Archive Article: 1998/04/10

10 April 1998




Forget the weather, the

daffodils and the arrival of

Easter, eggs and all – theres

no surer sign that spring has

sprung than the onset of lamb

shows at auction marts. The

first kicked off last week and

FW called in at Ashbourne,

Derbys to see what was what…

Right: Judge Howard Ferneyhough sets to work. Hes been in the judging hot-seat before at Ashbourne, both at Easter and at the Christmas primestock event. Trouble with competitions is that there can only be one winner. "You end up making one good friend and 50 enemies," laughs Mr Ferneyhough.

Not being an early-lamb producing area, this was the first time this year that new-season lambs had been seen at the venue. A far cry from parts of the West County where theyve been appearing for a couple of months. The day also saw hoggets on offer. This one, however, didnt seem to know quite where it should be.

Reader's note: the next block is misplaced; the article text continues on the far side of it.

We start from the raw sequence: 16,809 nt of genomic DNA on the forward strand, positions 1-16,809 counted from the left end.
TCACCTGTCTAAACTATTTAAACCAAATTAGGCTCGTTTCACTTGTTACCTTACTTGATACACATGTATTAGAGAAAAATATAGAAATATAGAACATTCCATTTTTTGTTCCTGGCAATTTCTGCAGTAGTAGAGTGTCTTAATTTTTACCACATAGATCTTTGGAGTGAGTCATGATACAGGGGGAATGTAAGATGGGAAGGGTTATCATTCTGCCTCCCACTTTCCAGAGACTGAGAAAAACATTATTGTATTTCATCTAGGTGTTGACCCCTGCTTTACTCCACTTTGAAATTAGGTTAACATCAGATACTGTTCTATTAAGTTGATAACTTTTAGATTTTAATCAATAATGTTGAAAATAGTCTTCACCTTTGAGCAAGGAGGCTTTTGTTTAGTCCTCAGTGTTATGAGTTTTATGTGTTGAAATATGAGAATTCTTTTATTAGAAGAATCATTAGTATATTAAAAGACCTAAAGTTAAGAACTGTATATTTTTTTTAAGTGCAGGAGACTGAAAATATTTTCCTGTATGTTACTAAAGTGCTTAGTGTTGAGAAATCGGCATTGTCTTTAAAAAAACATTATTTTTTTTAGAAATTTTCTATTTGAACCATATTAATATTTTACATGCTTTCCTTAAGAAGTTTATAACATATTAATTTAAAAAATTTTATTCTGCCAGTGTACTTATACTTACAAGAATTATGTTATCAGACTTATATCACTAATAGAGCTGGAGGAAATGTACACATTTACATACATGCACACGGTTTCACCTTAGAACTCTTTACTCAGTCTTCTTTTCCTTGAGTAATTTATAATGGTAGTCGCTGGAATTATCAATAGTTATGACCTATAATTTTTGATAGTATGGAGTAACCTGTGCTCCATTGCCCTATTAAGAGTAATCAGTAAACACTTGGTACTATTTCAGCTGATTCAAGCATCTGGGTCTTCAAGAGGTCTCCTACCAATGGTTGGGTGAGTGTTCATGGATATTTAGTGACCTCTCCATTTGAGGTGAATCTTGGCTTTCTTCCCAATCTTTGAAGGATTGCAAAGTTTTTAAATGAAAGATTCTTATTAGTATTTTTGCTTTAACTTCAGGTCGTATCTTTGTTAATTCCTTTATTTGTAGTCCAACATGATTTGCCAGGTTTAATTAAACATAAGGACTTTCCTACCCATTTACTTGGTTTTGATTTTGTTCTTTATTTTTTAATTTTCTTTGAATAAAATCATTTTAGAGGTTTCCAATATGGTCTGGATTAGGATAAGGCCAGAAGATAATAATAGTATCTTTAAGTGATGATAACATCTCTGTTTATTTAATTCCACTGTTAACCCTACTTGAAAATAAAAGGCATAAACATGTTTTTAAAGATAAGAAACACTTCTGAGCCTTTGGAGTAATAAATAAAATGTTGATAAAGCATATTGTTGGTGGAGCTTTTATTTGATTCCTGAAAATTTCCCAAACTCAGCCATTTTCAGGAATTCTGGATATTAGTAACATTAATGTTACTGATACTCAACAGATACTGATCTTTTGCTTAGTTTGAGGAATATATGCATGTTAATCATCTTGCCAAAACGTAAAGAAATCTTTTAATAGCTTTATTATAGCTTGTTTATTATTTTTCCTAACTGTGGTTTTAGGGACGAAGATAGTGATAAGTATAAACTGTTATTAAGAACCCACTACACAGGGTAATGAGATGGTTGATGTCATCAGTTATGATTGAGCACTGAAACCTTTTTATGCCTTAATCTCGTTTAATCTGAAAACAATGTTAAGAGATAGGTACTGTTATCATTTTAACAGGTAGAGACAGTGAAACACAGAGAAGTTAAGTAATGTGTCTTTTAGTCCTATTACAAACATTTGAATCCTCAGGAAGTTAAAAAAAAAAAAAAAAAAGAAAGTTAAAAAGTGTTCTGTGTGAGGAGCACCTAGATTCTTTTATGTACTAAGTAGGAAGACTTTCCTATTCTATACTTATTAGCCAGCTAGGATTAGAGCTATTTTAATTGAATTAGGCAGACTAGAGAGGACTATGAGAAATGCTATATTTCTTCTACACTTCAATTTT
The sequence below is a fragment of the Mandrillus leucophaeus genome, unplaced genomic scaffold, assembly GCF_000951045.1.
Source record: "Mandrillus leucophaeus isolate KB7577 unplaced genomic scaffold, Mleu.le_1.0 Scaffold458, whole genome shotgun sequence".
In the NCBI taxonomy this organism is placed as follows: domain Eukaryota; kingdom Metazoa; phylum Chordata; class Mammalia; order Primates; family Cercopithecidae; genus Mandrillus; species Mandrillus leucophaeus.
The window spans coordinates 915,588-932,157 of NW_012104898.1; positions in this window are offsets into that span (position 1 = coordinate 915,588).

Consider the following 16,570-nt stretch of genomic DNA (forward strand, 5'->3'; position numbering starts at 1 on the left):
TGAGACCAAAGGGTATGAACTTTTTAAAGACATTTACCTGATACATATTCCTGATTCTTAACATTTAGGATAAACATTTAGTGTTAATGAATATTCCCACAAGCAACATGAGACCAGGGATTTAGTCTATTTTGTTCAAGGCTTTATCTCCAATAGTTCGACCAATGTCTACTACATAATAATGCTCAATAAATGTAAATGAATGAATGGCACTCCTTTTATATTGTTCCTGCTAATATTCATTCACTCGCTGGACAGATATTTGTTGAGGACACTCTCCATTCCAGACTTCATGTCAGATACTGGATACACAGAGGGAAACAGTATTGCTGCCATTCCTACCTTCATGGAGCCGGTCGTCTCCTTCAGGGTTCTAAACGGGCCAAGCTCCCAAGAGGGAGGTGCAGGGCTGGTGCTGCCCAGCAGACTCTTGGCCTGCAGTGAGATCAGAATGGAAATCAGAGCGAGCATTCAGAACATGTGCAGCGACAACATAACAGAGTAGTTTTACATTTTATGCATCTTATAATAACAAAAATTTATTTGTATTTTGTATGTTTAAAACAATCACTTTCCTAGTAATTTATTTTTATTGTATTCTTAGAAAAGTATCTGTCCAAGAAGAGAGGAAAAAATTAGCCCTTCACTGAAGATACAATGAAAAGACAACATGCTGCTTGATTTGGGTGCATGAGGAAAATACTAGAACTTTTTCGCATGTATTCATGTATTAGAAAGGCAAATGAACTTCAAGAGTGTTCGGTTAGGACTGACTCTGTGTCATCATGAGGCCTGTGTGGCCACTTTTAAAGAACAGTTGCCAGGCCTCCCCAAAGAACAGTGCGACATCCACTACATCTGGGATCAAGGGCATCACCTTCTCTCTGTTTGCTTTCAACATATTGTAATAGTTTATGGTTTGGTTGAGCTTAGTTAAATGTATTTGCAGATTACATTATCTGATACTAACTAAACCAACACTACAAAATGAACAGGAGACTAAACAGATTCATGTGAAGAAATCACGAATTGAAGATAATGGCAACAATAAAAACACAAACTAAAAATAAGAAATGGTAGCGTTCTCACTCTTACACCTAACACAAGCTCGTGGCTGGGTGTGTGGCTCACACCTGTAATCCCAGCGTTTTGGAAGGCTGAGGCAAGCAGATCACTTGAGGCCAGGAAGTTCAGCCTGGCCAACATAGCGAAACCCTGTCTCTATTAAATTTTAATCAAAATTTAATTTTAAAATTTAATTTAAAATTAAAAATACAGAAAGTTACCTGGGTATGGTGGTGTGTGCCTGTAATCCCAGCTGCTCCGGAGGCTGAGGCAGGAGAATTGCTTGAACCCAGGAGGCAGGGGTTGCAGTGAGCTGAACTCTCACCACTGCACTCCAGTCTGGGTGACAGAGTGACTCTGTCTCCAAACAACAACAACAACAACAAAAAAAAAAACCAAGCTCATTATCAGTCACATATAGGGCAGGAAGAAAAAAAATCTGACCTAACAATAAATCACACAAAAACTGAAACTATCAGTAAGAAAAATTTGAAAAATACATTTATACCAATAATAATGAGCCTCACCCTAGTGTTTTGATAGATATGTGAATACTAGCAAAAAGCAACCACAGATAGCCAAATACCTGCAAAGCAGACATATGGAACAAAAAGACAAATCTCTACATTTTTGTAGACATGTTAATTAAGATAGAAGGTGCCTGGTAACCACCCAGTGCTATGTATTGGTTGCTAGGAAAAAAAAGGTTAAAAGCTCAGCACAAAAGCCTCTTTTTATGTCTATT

Sights like this will soon become a thing of the past, with operations at Ashbourne to be incorporated in the Bakewell auction, which opens on a new site this summer.

This spring lamb looks like its about to spring – literally. It collected the top prize and made 200p/kg. Tom Turner from Longford, Derbys, looks on proudly. Or, rather, he hangs on proudly.

Auctioneer Nigel Young (right) and Peter Oven of Bagshaws in action.

Get on there, says Adam Edwards of Stoke-on-Trent. Stock sometimes need a little gentle persuasion to get it on the truck. Not sure what the plastic sack is for, though!

The hogget season is drawing to a close. And as it does, so there is a big range in values, says Mr Young. The best are still averaging over the 100p/kg-mark, but the bottom end are in the 70ps. But all sheep are worth less than 12 months ago. "Like beef, wheat, milk and just about everything else we grow or breed," as one farmer said.


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